Article Index

Model for CFS pathogenesis

Genetic Predisposition

Triggering event/ infection

Mediators (Immune, endocrine, neuroendocrine, psychosocial)

Health Outcome/ Persistence

Genetic Predisposition

Dr. Klimas went over some of HLA DR haplotypes identified in an earlier study of CFS patients that revealed these patients were at a 4 to 6-fold increased relative risk for haplotypes DR4, DR3, and DQ3 (Keller et al, 1992). Klimas explained that gene array data can separate patients into subgroups by their patterns of gene dysregulation in both immune and HPA gene clusters.

Technological progress has made it possible to analyze genes to a greater depth than we are presently able to medically understand what the data mean. Klimas further noted individuals with CFS cannot be lumped together, as they are part of subgroups and therefore should be treated differentially.

Triggering event/infection

A brief review was done of prior studies that demonstrated an association between onset of CFS and an acute viral-like illness in 60-80% of patients (Komaroff and Buchwald). Furthermore, a percentage of patients remained sick after acute viral infections, such as EBV, Q fever or Ross River Virus (according to Australian and UK research). One of the newer theories of great interest to Dr. Klimas is the possibility that only fragments of viruses (like EBV) could “trash” [i.e., dysregulate] a patient’s system.

Ronald Glaser et al.1 have found evidence that regulatory peptides encoded by EBV are expressed in CFS despite the absence of replicating virus. These peptides are known to modulate immune function by inducing pro-inflammatory and Type-2 cytokines.

A. Martin Lerner2 and his group have found evidence of a two subgroups of CFS patients with incomplete viral multiplication (CMV viral “fragments” and EBV antigen.)

[The remainder of this discussion of Lerner’s recent paper (see citation below) departs from what Dr. Klimas presented in her lecture. We reviewed Lerner’s paper and we present some of his more interesting findings in the next three paragraphs. Then we return to Dr. Klimas' lecture.]

At the same time, Lerner has found abnormal oscillating cardiac T-waves (by 24 Holter monitor) in a significant percentage of CFS patients (as opposed to controls). A smaller percentage of patients had Abnormal Cardiac Wall Motion.

Lerner suggests that the findings of incomplete viral multiplication and cardiac anomalies may be causally linked in subsets of CFS patients. The link may be direct in terms of viral damage or mediated by immune system activity. He stresses that further research must be done in this area. He also notes that “one preliminary trial of antiviral therapy (valacyclovir) in a cohort of CFS patients with single virus Epstein-Barr Virus (EBV) persistent infection is promising.”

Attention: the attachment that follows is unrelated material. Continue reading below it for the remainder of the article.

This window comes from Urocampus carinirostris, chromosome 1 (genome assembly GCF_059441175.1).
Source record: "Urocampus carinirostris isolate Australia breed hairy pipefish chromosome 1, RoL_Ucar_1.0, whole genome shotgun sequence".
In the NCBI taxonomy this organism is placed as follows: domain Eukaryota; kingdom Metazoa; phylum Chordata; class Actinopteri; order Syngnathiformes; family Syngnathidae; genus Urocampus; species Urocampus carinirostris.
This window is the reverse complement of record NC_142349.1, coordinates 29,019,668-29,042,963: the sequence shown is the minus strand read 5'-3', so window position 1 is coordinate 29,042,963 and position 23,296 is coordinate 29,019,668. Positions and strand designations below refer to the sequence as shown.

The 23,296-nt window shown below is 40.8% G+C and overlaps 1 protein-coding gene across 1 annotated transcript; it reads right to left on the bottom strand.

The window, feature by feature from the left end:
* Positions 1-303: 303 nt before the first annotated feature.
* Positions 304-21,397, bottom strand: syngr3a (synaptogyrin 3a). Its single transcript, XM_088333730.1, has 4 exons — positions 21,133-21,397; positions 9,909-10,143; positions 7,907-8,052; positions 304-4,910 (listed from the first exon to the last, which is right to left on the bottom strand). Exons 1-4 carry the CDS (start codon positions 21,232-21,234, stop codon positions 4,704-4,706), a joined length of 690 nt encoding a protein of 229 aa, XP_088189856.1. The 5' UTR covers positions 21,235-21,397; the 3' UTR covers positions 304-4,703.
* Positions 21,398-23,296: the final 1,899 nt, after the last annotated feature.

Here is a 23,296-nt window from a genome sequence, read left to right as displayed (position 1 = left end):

However, Lerner also notes that the other subset of patients with CMV incomplete viral multiplication did not respond to the antiviral. He says this makes sense because the antiviral is known to have anti-EBV effects, “but does not have significant anti-HCMV activity…”

Lerner, interestingly for CFS patients, also discusses Gunther Stent’s theory regarding: “Premature scientific discovery. Premature scientific discoveries are met by the scientific community with resistance and ridicule.” [Here Lerner is saying that much of the pioneering CFS research remains in the “premature scientific discovery” category.]

Dr. Klimas indicated HHV-6 is another prevalent virus in individuals with CFS. It has been detected in 22% - 54% of patients in cross-sectional studies (Ablashi, Krueger, and Knox) and in 79% of CFS patients in longitudinal studies (HHV-6 PCR assay, Knox). Dr. Klimas emphasized that the only reliable lab for patient HHV-6 testing is the Wisconsin Viral Research Group in Milwaukee, WI. This is the laboratory in which Dr. Konstance Knox has done extensive research on the virus. However, Klimas cautioned HHV-6 does not respond to traditional antivirals, but requires aggressive treatment with very potent agents administered through IVs.

1. Glaser R et al, “Stress-associated Changes in the Steady-State Expression of Latent Epstein–Barr virus: Implications for Chronic Fatigue Syndrome and Cancer,” Brain, Behavior and Immunity 19 (2) (2005): 91-103.

2. Lerner AM et al, "Prevalence of Abnormal Cardiac Wall Motion in the Cardiomyopathy Associated with Incomplete Multiplication of Epstein-Barr Virus and/or Cytomegalovirus in Patients with Chronic Fatigue Syndrome," In Vivo Jul-Aug; 18(4) (2004): 417-24.